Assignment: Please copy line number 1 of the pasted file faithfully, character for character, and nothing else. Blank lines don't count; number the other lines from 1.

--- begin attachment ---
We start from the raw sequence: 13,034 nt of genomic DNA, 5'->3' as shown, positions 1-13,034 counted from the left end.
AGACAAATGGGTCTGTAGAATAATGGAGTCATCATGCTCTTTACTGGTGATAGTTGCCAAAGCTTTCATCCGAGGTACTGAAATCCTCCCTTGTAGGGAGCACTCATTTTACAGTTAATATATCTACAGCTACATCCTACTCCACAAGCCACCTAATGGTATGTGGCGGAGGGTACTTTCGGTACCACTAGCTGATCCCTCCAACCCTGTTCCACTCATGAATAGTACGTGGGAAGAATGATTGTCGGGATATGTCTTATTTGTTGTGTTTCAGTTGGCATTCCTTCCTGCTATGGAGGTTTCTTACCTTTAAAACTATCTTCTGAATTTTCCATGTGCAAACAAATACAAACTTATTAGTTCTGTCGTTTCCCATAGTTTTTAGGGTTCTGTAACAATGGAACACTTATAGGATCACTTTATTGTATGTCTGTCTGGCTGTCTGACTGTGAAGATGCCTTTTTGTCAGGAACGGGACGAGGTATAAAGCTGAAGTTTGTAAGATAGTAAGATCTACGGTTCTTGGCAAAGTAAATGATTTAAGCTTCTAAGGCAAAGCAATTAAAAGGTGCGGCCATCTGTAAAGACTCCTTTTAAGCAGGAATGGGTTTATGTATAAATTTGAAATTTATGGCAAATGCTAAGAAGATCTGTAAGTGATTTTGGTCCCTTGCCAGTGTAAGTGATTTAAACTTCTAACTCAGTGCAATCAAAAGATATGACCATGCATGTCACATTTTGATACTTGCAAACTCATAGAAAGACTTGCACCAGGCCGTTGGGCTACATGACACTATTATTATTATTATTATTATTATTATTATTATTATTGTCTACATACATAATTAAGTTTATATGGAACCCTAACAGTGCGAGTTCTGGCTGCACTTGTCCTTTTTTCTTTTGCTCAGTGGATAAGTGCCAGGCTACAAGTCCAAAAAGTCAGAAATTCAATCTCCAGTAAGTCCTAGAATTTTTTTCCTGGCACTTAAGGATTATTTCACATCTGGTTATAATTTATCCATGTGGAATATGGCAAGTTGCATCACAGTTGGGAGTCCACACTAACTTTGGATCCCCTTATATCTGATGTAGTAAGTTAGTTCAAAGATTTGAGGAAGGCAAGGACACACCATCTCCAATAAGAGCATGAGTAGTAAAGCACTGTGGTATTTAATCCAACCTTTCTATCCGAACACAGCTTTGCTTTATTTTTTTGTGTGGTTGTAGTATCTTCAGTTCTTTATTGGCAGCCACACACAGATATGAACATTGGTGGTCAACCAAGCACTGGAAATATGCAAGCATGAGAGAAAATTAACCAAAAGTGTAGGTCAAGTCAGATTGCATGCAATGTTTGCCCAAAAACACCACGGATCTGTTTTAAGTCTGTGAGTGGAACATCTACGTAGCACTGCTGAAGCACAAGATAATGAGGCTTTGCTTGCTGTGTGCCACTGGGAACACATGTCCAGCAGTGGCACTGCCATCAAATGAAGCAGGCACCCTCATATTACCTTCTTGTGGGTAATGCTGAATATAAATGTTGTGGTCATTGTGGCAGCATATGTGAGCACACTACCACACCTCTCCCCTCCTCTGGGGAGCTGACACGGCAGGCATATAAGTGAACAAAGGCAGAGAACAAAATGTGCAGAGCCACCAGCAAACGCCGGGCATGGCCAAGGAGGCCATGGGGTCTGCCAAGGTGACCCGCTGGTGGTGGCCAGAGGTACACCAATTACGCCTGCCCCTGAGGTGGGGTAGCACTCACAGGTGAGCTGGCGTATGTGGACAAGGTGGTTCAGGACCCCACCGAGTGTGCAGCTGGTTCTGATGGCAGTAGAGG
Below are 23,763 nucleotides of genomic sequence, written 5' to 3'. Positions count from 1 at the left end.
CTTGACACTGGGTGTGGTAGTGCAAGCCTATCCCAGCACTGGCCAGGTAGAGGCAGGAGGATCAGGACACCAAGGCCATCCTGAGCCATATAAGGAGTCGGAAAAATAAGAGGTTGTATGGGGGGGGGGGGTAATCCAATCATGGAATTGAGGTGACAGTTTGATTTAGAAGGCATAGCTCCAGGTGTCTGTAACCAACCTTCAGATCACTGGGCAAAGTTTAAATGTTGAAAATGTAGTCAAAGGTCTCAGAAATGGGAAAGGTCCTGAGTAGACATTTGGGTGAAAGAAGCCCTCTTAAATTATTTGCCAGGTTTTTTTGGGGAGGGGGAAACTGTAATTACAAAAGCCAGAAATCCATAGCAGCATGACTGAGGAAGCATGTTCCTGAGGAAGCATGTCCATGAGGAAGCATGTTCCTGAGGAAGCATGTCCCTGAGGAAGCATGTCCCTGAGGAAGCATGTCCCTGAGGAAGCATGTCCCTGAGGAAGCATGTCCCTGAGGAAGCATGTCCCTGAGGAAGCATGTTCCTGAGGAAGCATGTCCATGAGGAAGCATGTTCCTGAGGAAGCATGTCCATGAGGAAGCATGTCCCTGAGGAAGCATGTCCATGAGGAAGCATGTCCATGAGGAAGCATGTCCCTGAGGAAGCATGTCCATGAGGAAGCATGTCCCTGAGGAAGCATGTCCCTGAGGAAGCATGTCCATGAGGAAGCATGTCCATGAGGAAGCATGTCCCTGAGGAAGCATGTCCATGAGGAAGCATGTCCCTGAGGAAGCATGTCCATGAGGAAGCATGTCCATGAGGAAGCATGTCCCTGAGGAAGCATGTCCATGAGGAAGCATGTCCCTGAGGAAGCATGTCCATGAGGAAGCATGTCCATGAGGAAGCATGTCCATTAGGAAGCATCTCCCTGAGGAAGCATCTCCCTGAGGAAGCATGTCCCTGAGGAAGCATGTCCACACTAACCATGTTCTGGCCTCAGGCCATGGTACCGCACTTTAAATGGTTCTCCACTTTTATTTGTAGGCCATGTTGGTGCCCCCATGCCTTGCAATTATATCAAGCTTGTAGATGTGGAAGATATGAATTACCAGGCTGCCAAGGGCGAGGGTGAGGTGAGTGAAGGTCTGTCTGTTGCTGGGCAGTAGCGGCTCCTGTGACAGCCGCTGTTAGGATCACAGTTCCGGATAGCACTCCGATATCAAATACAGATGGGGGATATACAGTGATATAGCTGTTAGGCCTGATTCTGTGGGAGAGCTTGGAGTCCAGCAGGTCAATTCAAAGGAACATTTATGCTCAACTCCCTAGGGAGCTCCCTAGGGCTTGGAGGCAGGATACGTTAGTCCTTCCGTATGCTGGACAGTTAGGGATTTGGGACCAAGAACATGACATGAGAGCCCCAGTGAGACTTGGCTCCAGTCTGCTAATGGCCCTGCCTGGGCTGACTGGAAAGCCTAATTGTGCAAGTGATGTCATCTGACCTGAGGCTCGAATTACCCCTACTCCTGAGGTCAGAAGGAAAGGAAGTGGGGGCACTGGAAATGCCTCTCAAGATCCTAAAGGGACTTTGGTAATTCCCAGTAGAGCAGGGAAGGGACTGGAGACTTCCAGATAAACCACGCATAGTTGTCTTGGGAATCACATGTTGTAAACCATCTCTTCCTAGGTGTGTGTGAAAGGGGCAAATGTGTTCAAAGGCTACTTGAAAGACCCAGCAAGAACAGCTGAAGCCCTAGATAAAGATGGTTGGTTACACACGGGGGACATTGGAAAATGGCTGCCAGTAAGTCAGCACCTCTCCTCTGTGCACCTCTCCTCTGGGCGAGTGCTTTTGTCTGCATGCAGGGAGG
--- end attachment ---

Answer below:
We start from the raw sequence: 13,034 nt of genomic DNA, 5'->3' as shown, positions 1-13,034 counted from the left end.